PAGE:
No scolding, make it a very positive happy thing for you to approach and offer a trade, or for her to bring what she has to you.

Teaching a "leave it" command is also a good tool. The trainer should be able to show you how to train that one, it's hard to put in writing.
Thank you. Very good tips. We started with the trading tonight. I haven’t rattled the treat bag but I see the huge value of training her to come to me. I appreciate the reminder of a happy tone of voice too.
 

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Appreciate all the wisdom here - thank you! But Puddles, your judgmental tone is a bummer. Clearly I’m taking responsibility in a public forum, admitting our mistake and our problem - this is our third Golden and our others never showed a bit of interest in socks, so this came as a surprise.

The house is now gated off. Kids have been warned and reminded multiple times. Do you have children?

I was asking for advice to deal with the resource guarding in advance of a trainer coming. I recognize this is very serious, which is why I came here asking for ideas.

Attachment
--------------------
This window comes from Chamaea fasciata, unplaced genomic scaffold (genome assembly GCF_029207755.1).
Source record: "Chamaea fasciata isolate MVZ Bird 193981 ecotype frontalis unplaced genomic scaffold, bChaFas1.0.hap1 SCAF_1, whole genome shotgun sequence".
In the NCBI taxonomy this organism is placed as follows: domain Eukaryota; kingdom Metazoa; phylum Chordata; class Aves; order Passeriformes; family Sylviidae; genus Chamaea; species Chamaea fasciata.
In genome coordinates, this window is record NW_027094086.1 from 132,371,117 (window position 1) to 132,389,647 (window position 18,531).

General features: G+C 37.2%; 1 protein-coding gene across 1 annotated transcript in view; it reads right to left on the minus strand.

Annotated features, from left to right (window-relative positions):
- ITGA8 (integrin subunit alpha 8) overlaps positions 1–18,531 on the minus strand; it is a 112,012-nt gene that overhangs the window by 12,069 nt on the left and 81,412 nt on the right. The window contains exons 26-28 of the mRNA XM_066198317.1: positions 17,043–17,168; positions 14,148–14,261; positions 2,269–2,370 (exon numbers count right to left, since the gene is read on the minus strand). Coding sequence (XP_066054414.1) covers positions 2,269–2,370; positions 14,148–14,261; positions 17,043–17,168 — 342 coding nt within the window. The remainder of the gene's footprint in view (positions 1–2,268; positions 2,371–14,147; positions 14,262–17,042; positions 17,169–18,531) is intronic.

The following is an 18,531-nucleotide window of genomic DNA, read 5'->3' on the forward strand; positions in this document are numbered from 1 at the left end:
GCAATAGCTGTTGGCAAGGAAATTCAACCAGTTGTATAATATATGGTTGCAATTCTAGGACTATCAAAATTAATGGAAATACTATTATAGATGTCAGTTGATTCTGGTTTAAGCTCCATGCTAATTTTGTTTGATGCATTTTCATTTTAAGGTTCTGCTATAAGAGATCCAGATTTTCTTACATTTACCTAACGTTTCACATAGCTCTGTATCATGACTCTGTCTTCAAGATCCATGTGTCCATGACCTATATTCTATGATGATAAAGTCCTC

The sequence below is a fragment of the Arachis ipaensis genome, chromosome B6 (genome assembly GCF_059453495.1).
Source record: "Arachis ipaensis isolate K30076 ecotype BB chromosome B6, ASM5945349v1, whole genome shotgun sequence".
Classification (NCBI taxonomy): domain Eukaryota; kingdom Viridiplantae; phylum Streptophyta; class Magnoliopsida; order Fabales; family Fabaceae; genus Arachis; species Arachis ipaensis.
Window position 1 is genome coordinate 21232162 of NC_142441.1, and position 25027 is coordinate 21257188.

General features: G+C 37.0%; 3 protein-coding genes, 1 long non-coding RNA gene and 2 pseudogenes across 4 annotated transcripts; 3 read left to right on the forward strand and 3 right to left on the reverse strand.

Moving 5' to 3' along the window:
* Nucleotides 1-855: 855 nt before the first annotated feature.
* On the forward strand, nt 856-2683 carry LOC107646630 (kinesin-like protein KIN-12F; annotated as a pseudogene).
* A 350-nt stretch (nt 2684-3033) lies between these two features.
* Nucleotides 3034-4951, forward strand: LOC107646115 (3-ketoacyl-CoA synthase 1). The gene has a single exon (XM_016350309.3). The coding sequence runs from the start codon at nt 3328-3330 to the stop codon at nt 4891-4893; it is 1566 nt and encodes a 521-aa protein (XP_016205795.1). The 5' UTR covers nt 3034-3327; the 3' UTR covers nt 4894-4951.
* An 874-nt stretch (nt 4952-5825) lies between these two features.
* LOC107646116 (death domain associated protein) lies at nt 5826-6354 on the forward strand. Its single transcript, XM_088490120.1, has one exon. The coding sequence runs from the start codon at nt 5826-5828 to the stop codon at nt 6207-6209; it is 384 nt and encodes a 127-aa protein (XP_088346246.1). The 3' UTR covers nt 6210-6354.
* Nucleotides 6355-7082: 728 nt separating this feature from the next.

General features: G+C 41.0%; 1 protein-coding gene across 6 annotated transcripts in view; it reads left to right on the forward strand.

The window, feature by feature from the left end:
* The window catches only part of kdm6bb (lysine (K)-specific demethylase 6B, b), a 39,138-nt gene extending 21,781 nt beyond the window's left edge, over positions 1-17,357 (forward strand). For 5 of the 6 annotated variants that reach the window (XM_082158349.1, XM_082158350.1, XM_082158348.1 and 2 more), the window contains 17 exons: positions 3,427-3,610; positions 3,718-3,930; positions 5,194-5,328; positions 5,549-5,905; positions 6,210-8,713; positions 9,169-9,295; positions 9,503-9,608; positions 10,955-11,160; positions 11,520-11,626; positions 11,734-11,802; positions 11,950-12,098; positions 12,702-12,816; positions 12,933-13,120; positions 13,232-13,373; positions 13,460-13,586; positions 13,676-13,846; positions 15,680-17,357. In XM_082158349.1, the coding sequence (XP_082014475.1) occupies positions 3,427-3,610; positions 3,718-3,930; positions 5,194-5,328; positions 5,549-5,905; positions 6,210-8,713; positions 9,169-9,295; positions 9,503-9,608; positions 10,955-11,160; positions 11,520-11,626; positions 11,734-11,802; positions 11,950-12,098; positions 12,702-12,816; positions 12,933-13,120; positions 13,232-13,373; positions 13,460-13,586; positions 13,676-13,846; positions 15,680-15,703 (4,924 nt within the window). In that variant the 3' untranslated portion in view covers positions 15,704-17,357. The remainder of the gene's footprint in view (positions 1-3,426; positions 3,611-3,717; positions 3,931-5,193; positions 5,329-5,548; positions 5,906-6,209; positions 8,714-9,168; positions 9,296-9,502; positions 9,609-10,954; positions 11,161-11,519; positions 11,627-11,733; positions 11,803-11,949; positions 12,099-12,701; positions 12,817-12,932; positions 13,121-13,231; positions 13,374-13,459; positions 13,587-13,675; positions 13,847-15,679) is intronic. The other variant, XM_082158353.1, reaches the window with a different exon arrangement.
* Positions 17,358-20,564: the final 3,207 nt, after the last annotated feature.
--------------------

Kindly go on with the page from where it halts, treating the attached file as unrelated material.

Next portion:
Most of you gave helpful wisdom, so thanks. Tonight I started offering a treat whenever she was playing with a favorite item. She began to drop once she learned treats were involved. So I’ll keep working on that at every chance.

Just a final thought - there’s so much wisdom on this forum. It would be a shame if even one novice pet owner didn't post a question for fear of judgy responses. 😊
So very well said! <especially the last sentence!>
The loss of new pet owners here has been unfortunate.

Kudos and best wishes with your dog!!!!!!!!!!!!!!!
 

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So glad your girl is okay after that ordeal. It is nearly impossible to keep the floor 100% sock-free with kids around.